He went on to say that according to his early morning observations, the birds spent the night at the shallow areas of the tank near the edge of the water while staying close to each other for safety, adding that they became active as the sun rose up and spent much of their time feeding in a group close to each other in the shallow areas of open water.
“They came to rest on the small mound in the middle of the tank for intermittent quick preening and resting during their feeding time. Quick resting and preening lasted two to five minutes and before they got back to the water for feeding again. However, a 20-30 minute long resting was also observed,” Weeratunga revealed.
Resident duck species
According to the Director, the Comb Duck has the dubious distinction of being considered the only resident bird species to have been extirpated from Sri Lanka with its last record being an unconfirmed sighting in the 1960s.
The Comb Duck is one of the largest three resident duck species found in Sri Lanka. It shows marked sexual dimorphism in size with males 76 cm and females 66 cm in length and is easily identified by the unique semicircular prominence (‘comb’) extending from the forehead over the beak in males, which is absent in females.
They are usually found in wetland areas and tend to feed on vegetation, grass seeds and small snails, but will occasionally eat small fish or invertebrates. The female incubates around six to eight eggs for about 30 days. The eggs are white or greenish-white in colour. But unlike other species, the female does not line her nest with down.
Comb Ducks are generally peaceful and do well in a mixed aviary, but the males should be watched as they can become somewhat aggressive during the breeding season. This species, as with other tree ducks, practice dump nesting where several females lay their eggs in one nest. Such nests may even hold more than 50 eggs. The nest sites are variable but most frequently made on the ground, in grass or reed beds.
“In view of the pan tropical range and its abundance, the comb duck has been placed in the ‘Least Concern’ category of IUCN. However, given its history in Sri Lanka, an active effort at its conservation in the island is indicated. Given their ability to travel long distances, and that all individuals observed were males, it is probable that the observed comb ducks were visitors from India. While unlikely, a foray from a yet undiscovered relict resident population in Sri Lanka is also possible,” Weeratunga explained.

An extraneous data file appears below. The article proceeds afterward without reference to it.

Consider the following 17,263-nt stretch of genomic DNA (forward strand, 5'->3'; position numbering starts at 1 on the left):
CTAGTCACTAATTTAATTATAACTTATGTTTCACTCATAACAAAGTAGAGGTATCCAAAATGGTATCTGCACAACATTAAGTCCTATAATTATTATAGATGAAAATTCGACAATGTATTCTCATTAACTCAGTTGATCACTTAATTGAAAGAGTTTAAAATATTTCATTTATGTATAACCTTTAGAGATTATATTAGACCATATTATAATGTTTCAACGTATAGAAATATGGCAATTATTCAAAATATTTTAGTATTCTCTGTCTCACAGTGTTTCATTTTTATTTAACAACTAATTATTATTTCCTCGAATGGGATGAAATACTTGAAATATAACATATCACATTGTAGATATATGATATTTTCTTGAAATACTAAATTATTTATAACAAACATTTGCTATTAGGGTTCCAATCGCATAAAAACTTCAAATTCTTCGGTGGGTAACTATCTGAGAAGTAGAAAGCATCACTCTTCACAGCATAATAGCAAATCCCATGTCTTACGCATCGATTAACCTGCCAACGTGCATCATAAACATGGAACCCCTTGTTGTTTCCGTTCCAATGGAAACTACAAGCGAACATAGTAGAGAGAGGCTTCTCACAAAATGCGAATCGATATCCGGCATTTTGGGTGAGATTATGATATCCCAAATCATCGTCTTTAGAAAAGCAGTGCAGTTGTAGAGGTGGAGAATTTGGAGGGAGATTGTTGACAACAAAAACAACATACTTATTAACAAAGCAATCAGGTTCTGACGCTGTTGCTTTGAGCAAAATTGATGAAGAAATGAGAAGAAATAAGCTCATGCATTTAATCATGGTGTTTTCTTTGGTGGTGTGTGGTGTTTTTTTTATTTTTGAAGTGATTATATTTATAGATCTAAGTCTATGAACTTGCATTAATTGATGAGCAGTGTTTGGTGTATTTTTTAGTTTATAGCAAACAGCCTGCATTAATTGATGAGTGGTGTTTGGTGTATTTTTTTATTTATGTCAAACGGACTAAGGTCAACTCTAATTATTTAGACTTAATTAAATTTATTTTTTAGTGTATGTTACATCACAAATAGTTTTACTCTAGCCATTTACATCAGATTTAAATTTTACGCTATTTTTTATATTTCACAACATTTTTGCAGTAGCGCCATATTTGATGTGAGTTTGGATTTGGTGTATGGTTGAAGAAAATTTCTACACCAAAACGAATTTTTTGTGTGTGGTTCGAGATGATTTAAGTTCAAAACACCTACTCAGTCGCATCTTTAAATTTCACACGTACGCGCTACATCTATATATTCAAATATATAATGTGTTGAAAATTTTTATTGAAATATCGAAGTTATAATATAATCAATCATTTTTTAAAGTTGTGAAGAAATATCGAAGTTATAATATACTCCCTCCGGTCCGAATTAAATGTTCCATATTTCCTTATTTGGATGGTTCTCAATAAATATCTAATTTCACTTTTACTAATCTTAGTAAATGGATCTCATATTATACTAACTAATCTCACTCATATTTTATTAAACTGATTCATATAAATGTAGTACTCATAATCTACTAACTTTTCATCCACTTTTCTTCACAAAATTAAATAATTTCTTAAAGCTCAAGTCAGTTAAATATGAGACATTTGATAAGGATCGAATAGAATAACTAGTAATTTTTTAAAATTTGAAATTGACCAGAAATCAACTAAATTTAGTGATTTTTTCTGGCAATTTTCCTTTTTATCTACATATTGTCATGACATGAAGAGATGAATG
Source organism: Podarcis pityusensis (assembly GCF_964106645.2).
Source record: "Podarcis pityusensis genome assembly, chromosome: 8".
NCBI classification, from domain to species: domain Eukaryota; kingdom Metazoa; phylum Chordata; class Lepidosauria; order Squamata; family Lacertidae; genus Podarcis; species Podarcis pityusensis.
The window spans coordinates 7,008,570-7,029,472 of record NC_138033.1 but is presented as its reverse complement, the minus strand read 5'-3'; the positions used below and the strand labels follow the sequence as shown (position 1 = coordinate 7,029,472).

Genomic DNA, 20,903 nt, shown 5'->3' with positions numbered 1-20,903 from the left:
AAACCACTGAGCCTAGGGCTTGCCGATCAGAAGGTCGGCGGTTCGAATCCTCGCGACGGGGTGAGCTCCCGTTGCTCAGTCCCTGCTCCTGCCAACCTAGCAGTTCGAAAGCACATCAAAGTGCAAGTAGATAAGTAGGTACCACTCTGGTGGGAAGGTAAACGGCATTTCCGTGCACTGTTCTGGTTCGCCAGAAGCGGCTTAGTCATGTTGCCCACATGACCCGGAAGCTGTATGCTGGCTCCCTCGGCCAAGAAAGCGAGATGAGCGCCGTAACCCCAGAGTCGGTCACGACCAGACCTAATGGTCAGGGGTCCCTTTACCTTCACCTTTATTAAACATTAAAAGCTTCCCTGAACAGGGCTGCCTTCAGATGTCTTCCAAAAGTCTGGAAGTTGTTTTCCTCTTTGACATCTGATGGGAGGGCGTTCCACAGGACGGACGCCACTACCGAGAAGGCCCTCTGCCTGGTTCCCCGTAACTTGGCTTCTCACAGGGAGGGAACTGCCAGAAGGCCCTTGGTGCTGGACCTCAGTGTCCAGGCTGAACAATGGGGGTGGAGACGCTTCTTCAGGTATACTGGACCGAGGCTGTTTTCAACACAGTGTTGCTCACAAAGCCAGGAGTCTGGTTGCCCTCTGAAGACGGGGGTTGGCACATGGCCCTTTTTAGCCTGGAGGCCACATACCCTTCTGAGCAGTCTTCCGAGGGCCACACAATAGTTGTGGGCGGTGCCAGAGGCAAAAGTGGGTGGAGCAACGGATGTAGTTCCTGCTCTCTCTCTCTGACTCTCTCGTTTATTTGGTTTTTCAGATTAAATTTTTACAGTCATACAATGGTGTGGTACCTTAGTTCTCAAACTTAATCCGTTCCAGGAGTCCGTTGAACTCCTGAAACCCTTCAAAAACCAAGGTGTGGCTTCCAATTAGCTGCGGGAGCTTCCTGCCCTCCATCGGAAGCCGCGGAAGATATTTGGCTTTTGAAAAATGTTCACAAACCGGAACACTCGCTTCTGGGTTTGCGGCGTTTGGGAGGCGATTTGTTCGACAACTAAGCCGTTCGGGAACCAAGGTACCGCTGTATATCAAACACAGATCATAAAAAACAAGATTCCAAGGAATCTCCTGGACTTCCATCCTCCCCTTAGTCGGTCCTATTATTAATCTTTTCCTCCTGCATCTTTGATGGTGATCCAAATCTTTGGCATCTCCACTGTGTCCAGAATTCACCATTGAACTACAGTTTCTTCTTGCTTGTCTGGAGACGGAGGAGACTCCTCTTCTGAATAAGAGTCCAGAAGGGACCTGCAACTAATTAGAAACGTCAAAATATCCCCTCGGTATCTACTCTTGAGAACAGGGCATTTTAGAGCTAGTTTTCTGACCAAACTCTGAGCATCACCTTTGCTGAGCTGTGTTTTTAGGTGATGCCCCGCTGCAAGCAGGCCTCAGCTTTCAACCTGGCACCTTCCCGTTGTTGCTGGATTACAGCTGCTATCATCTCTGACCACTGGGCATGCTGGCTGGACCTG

“The Comb Duck is also a potential target for poachers as it is well known that the British colonists were responsible for the extinction of this bird from the country years ago. The Comb Duck was hunted as a sport and for food by these British colonists,” says Environment lawyer Jagath Gunewardene said.
Other animals and birds observed at the tank by Weeratunga include the Water buffalo that are herded around the tank and lie immersed in the shallows during the day, elephants that visit the tank seasonally and sometimes in herds of up to about 50, the Lesser whistling teal, black winged stilts, pond herons, egrets, grey herons, common kingfishers, pygmy cormorants, and Indian darters are commonly observed.
Increasing awareness of the unique status of this species and enlisting local communities in its protection is important for its conservation in Sri Lanka courtesy: Ceylon Today